The XRD patterns were recorded on a Panalytical Empyrea X-ray diffractometer with a Cu-Kα radiation, and the scan angles (2θ) were 5–50°. The UV-Vis spectra were measured with a PerkinElmer Lambda 650S spectrometer, and the spectra were documented over 190–800 nm. The IR spectra were detected by a Nicolet 6700 infrared spectrometer with pure KBr as background. The measurements were carried out in the wavelength range of 400–4000 cm−1. The nitrogen adsorption–desorption isotherms were evaluated by a Micromeritics ASAP 2020HD88 physical adsorption instrument. Samples to be tested were first desorbed and activated in vacuum (573 K, 4 h), and then tested at a low temperature of 77 K (liquid nitrogen). The specific surface area (SBET) was evaluated using a BET equation. The pore size distribution and cumulative pore volume (Vmeso) were calculated from the desorption branch of isotherm by the BJH model. The micropore volume (Vmicro), external surface area (Sext) and micropore area (Smicro) were calculated by the t-plot method. The carbon content of samples was analyzed by a Vario EL III elemental analyzer. The SEM and TEM images were taken by a TESCAN MIRA3 field emission scanning electron microscope and a JEOL JEM-2100F transmission electron microscope, respectively. The Ti content of samples was determined with a PerkinElmer Optima 8000 inductively coupled plasma emission spectrometer.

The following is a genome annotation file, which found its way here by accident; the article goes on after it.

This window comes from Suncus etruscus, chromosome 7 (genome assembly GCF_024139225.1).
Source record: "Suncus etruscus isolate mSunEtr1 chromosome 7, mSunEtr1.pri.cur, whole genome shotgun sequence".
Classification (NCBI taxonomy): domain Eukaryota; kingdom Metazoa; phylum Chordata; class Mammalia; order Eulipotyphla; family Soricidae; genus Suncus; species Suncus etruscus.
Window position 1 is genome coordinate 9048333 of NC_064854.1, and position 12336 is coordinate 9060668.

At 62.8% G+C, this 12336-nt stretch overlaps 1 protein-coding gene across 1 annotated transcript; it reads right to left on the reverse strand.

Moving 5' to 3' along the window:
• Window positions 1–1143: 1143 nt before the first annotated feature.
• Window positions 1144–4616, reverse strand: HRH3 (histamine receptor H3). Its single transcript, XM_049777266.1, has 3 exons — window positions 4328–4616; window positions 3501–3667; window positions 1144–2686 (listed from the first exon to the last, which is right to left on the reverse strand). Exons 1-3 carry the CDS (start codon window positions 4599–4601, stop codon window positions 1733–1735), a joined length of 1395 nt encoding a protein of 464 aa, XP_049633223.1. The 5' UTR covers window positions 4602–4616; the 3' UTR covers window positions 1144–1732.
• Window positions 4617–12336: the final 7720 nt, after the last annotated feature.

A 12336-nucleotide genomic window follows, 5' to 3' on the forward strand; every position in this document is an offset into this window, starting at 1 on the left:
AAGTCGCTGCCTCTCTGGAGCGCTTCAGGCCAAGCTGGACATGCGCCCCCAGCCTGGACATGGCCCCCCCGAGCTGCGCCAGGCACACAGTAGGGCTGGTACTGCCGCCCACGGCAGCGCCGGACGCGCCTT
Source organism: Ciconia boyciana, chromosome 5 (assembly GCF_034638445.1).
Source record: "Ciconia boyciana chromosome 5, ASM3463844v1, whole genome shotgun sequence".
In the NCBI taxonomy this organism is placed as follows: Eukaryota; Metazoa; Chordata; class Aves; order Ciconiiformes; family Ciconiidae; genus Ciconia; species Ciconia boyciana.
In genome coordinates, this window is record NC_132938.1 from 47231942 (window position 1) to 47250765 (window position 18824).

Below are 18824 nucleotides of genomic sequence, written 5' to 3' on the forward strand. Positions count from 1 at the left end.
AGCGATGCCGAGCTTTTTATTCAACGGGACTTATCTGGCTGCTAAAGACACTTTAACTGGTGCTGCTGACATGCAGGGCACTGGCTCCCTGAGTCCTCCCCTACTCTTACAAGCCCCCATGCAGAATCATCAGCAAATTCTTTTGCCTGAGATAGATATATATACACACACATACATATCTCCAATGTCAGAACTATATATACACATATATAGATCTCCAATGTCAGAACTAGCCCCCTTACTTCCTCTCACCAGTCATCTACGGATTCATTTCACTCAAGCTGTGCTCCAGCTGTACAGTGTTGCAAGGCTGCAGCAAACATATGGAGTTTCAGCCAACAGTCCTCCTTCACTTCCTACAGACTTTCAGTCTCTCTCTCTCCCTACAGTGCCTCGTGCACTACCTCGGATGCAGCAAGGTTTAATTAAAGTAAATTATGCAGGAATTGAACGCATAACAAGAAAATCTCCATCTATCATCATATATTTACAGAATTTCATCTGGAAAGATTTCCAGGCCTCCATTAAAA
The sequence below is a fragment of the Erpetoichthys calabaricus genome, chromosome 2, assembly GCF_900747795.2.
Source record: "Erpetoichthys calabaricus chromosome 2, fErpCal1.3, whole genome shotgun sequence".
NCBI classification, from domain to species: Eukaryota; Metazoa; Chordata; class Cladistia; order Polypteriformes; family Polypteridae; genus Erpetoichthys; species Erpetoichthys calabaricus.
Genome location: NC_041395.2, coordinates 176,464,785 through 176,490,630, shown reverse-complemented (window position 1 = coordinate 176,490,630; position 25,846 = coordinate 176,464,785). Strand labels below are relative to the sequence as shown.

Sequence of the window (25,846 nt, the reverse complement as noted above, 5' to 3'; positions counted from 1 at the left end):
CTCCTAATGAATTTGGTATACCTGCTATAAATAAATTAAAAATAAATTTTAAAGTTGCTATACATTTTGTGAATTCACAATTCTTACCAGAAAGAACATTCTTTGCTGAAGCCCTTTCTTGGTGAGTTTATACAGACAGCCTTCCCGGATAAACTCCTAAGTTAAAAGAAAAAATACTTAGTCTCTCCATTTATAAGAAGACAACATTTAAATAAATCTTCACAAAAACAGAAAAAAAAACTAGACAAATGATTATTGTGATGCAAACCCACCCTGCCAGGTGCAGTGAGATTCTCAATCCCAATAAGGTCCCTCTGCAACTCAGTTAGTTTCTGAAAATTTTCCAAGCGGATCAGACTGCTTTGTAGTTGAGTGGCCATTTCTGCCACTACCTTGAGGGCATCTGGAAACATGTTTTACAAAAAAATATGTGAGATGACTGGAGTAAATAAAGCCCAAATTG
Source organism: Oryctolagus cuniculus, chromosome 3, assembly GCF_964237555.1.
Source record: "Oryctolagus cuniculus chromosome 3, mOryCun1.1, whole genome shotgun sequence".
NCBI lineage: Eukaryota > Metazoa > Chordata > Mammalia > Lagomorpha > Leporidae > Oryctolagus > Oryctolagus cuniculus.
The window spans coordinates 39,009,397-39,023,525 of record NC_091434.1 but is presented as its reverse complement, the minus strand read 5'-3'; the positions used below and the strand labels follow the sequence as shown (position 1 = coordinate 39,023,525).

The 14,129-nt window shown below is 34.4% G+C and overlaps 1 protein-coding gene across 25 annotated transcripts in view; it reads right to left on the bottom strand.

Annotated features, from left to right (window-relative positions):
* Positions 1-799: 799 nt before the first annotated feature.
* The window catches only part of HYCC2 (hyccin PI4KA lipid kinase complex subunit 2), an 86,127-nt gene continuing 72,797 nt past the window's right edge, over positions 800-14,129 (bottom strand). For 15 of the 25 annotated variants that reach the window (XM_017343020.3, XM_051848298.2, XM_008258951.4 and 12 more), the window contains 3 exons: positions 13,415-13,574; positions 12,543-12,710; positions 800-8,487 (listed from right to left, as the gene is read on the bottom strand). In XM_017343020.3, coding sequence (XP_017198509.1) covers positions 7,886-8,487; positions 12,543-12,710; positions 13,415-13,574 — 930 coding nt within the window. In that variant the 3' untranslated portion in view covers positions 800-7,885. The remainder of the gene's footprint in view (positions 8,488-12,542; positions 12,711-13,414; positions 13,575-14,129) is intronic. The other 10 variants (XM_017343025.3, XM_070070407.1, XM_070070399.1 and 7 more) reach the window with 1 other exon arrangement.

2.5 Catalytic Activity